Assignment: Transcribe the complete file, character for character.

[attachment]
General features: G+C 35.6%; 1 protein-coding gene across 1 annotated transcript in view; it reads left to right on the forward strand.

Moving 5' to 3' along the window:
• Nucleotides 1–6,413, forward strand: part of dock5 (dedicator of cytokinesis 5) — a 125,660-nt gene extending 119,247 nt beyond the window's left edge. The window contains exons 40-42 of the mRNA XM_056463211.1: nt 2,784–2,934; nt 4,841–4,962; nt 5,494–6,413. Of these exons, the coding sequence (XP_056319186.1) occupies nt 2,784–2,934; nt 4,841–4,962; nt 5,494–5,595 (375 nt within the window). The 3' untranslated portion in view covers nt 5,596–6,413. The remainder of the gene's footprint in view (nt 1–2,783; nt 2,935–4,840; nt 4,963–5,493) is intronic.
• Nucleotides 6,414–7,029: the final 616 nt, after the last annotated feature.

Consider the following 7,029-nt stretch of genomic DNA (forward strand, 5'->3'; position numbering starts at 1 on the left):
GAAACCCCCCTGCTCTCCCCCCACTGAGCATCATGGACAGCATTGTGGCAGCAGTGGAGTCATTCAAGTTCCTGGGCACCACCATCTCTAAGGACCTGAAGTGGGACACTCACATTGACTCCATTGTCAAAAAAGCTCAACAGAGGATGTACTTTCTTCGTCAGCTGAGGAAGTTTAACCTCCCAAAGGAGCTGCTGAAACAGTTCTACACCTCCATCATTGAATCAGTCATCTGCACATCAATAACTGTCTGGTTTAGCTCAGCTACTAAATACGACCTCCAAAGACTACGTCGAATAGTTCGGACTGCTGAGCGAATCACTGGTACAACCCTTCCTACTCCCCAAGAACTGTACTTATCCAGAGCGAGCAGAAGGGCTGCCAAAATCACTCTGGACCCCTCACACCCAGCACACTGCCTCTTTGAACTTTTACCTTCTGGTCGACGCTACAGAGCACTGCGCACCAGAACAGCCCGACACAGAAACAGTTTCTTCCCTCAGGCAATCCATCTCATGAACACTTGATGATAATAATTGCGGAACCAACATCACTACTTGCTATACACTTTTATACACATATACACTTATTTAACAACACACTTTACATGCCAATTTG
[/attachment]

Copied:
General features: G+C 35.6%; 1 protein-coding gene across 1 annotated transcript in view; it reads left to right on the forward strand.

Moving 5' to 3' along the window:
• Nucleotides 1–6,413, forward strand: part of dock5 (dedicator of cytokinesis 5) — a 125,660-nt gene extending 119,247 nt beyond the window's left edge. The window contains exons 40-42 of the mRNA XM_056463211.1: nt 2,784–2,934; nt 4,841–4,962; nt 5,494–6,413. Of these exons, the coding sequence (XP_056319186.1) occupies nt 2,784–2,934; nt 4,841–4,962; nt 5,494–5,595 (375 nt within the window). The 3' untranslated portion in view covers nt 5,596–6,413. The remainder of the gene's footprint in view (nt 1–2,783; nt 2,935–4,840; nt 4,963–5,493) is intronic.
• Nucleotides 6,414–7,029: the final 616 nt, after the last annotated feature.

Consider the following 7,029-nt stretch of genomic DNA (forward strand, 5'->3'; position numbering starts at 1 on the left):
GAAACCCCCCTGCTCTCCCCCCACTGAGCATCATGGACAGCATTGTGGCAGCAGTGGAGTCATTCAAGTTCCTGGGCACCACCATCTCTAAGGACCTGAAGTGGGACACTCACATTGACTCCATTGTCAAAAAAGCTCAACAGAGGATGTACTTTCTTCGTCAGCTGAGGAAGTTTAACCTCCCAAAGGAGCTGCTGAAACAGTTCTACACCTCCATCATTGAATCAGTCATCTGCACATCAATAACTGTCTGGTTTAGCTCAGCTACTAAATACGACCTCCAAAGACTACGTCGAATAGTTCGGACTGCTGAGCGAATCACTGGTACAACCCTTCCTACTCCCCAAGAACTGTACTTATCCAGAGCGAGCAGAAGGGCTGCCAAAATCACTCTGGACCCCTCACACCCAGCACACTGCCTCTTTGAACTTTTACCTTCTGGTCGACGCTACAGAGCACTGCGCACCAGAACAGCCCGACACAGAAACAGTTTCTTCCCTCAGGCAATCCATCTCATGAACACTTGATGATAATAATTGCGGAACCAACATCACTACTTGCTATACACTTTTATACACATATACACTTATTTAACAACACACTTTACATGCCAATTTG